Migration Who Stay Above Their Visa Duration Are Criminals?

Posted on: 11 Mar 2017  |   Tags: ,

In a write up themed “Are illegal immigrants going against a law? Not really”, CNN tried to explain the subject that migrants are not exactly breaching a law by not leaving the United States.

As far as the law is concerned, anyone trying to enter the United States without the legal consent of the officers in charge of immigration is committing a crime.

It is a violation of the law that is accompanied with hefty fines along with jail time. Most times, many citizens from other countries come to the United States legally on the grounds of work or study and eventually stay way beyond the time allocated by the immigration office for reasons best known to them.

That, however, is not an infraction of the law (state or federal).

That is a public offense which is dealt with by following due processes in a court meant specifically to handle immigration cases. Research has shown that approximately 45% of illegal migrants initially came into the United States on legal grounds, and overstayed in the country without the consent of the immigration department weeks after the expiration of their visas. The view that those who overstay their visas are committing a crime by not only remaining in the country but working in the states also, was shared by Mark Krikorian.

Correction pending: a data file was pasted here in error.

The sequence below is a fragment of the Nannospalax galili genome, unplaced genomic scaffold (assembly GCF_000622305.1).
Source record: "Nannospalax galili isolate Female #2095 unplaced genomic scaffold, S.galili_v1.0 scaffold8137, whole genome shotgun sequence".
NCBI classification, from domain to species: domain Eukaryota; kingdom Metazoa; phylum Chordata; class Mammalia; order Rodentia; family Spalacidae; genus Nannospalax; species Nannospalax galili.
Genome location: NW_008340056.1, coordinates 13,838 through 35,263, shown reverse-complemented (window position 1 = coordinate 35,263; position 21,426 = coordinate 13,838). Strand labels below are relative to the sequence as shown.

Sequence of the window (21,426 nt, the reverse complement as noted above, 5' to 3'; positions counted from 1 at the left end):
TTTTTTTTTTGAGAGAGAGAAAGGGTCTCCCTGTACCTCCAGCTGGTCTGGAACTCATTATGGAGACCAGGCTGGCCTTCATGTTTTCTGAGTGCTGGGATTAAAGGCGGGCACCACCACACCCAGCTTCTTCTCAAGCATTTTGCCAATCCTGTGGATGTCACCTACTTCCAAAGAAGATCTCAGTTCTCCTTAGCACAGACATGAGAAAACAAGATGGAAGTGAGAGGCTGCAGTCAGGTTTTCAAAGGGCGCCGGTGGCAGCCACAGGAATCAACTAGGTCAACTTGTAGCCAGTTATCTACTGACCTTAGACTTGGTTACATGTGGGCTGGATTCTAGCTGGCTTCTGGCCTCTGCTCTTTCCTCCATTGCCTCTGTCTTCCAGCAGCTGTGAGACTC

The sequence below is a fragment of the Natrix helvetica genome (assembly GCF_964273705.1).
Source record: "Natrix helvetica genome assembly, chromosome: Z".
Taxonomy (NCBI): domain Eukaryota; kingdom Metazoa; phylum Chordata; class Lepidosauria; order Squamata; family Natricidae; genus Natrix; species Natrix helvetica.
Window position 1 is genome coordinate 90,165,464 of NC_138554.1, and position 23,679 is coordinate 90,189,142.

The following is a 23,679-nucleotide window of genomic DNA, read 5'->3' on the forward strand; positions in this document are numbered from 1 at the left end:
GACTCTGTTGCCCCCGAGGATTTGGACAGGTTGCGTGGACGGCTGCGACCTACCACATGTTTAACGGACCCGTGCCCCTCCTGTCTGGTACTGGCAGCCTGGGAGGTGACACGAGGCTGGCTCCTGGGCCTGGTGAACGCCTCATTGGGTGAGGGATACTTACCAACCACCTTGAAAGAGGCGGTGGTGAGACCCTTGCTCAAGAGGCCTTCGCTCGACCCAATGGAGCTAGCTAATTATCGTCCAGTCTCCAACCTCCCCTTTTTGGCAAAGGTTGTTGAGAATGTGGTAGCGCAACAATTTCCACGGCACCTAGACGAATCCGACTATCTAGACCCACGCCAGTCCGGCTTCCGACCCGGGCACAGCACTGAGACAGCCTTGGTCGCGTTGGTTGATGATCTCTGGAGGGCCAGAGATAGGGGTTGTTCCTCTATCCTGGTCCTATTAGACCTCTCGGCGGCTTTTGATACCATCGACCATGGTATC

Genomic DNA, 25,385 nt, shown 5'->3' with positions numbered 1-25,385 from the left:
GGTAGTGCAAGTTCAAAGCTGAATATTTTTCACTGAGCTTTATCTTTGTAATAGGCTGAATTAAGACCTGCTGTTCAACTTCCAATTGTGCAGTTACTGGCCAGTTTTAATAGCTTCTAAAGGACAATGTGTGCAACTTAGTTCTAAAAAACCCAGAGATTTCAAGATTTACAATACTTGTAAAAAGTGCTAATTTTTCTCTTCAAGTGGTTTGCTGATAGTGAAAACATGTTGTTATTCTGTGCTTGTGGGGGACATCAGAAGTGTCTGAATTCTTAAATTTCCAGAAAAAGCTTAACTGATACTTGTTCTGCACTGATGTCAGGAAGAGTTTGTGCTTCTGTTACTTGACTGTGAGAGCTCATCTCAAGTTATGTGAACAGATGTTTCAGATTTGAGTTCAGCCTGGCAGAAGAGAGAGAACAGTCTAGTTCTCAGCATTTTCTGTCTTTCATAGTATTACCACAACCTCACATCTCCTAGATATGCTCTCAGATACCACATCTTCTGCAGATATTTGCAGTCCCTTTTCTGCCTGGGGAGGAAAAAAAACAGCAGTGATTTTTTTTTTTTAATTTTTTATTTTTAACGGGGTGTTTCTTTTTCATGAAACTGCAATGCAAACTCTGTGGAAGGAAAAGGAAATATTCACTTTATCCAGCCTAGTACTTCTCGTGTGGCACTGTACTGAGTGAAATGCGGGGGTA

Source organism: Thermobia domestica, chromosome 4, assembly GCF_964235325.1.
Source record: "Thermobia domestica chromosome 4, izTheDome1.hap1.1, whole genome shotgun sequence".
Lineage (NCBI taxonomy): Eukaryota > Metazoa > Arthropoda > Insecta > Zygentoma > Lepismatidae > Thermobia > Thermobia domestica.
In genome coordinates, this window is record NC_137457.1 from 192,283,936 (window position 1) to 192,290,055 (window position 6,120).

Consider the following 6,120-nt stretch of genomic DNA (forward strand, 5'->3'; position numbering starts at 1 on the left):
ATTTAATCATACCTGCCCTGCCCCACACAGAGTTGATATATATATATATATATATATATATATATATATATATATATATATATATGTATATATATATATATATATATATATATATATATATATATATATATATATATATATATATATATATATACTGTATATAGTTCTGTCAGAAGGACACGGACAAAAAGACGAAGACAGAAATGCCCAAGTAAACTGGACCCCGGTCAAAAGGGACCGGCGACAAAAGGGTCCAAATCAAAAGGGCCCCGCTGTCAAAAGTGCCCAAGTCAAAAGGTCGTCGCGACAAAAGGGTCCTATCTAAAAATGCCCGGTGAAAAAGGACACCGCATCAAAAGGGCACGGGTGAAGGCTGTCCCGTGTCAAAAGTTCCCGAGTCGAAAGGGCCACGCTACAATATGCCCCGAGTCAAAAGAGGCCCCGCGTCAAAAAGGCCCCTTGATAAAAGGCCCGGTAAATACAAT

“If they work in the country, they do so by being on the record. If they are on record, then it goes without saying that they tender illegitimate papers so they can work.

To work in the U.S, you need Social Security number or provide evidence of a Driver’s license. If you tender fake information, that’s an offense against the state.” Mark is the Executive Director of CIS (Center for Immigration Studies).

Asides they crime of providing false information, those who stay beyond the time allocated them in their visas tend to commit other crimes such as impersonation, and fraud of different magnitudes so that they can continue to work in the country.

The write-up by CNN failed to highlight these crimes. It, however, concluded its argument by subscribing to the thought that staying beyond ones’ visa is not a crime, and as such, the president should not engage in a witch-hunt and deportation of such individuals.

“Even though we have a high number of amerceable foreigners staying in the country, they can’t all have been involved in criminal activities simply by staying in the United States,” says Laura Jarrett.


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